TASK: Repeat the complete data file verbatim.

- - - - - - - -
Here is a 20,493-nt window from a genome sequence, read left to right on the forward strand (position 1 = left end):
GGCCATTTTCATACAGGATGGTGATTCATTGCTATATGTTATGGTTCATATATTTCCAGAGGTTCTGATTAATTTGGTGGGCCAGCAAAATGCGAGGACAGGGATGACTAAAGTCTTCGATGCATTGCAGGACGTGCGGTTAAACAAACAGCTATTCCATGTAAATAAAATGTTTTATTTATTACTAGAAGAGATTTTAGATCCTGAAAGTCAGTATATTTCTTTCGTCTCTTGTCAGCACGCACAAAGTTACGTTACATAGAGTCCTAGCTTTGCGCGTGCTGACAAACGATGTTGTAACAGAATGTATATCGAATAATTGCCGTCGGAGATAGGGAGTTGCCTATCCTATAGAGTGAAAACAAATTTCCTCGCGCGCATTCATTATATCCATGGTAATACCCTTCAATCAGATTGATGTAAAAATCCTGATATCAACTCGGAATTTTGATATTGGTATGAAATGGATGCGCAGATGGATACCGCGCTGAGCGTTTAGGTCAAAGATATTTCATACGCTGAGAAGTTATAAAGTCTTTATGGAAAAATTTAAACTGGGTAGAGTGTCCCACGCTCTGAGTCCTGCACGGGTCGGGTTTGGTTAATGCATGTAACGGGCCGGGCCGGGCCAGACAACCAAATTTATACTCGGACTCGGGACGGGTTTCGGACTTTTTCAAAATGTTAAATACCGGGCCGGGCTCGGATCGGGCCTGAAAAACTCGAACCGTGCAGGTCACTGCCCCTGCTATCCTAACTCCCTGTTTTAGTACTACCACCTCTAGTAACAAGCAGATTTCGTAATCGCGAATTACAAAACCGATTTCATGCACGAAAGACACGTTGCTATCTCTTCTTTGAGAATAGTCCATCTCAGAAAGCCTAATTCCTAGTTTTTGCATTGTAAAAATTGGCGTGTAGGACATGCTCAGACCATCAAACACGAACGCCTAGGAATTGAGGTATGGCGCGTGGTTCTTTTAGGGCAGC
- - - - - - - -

Here is a 20,493-nt window from a genome sequence, read left to right on the forward strand (position 1 = left end):
GGCCATTTTCATACAGGATGGTGATTCATTGCTATATGTTATGGTTCATATATTTCCAGAGGTTCTGATTAATTTGGTGGGCCAGCAAAATGCGAGGACAGGGATGACTAAAGTCTTCGATGCATTGCAGGACGTGCGGTTAAACAAACAGCTATTCCATGTAAATAAAATGTTTTATTTATTACTAGAAGAGATTTTAGATCCTGAAAGTCAGTATATTTCTTTCGTCTCTTGTCAGCACGCACAAAGTTACGTTACATAGAGTCCTAGCTTTGCGCGTGCTGACAAACGATGTTGTAACAGAATGTATATCGAATAATTGCCGTCGGAGATAGGGAGTTGCCTATCCTATAGAGTGAAAACAAATTTCCTCGCGCGCATTCATTATATCCATGGTAATACCCTTCAATCAGATTGATGTAAAAATCCTGATATCAACTCGGAATTTTGATATTGGTATGAAATGGATGCGCAGATGGATACCGCGCTGAGCGTTTAGGTCAAAGATATTTCATACGCTGAGAAGTTATAAAGTCTTTATGGAAAAATTTAAACTGGGTAGAGTGTCCCACGCTCTGAGTCCTGCACGGGTCGGGTTTGGTTAATGCATGTAACGGGCCGGGCCGGGCCAGACAACCAAATTTATACTCGGACTCGGGACGGGTTTCGGACTTTTTCAAAATGTTAAATACCGGGCCGGGCTCGGATCGGGCCTGAAAAACTCGAACCGTGCAGGTCACTGCCCCTGCTATCCTAACTCCCTGTTTTAGTACTACCACCTCTAGTAACAAGCAGATTTCGTAATCGCGAATTACAAAACCGATTTCATGCACGAAAGACACGTTGCTATCTCTTCTTTGAGAATAGTCCATCTCAGAAAGCCTAATTCCTAGTTTTTGCATTGTAAAAATTGGCGTGTAGGACATGCTCAGACCATCAAACACGAACGCCTAGGAATTGAGGTATGGCGCGTGGTTCTTTTAGGGCAGC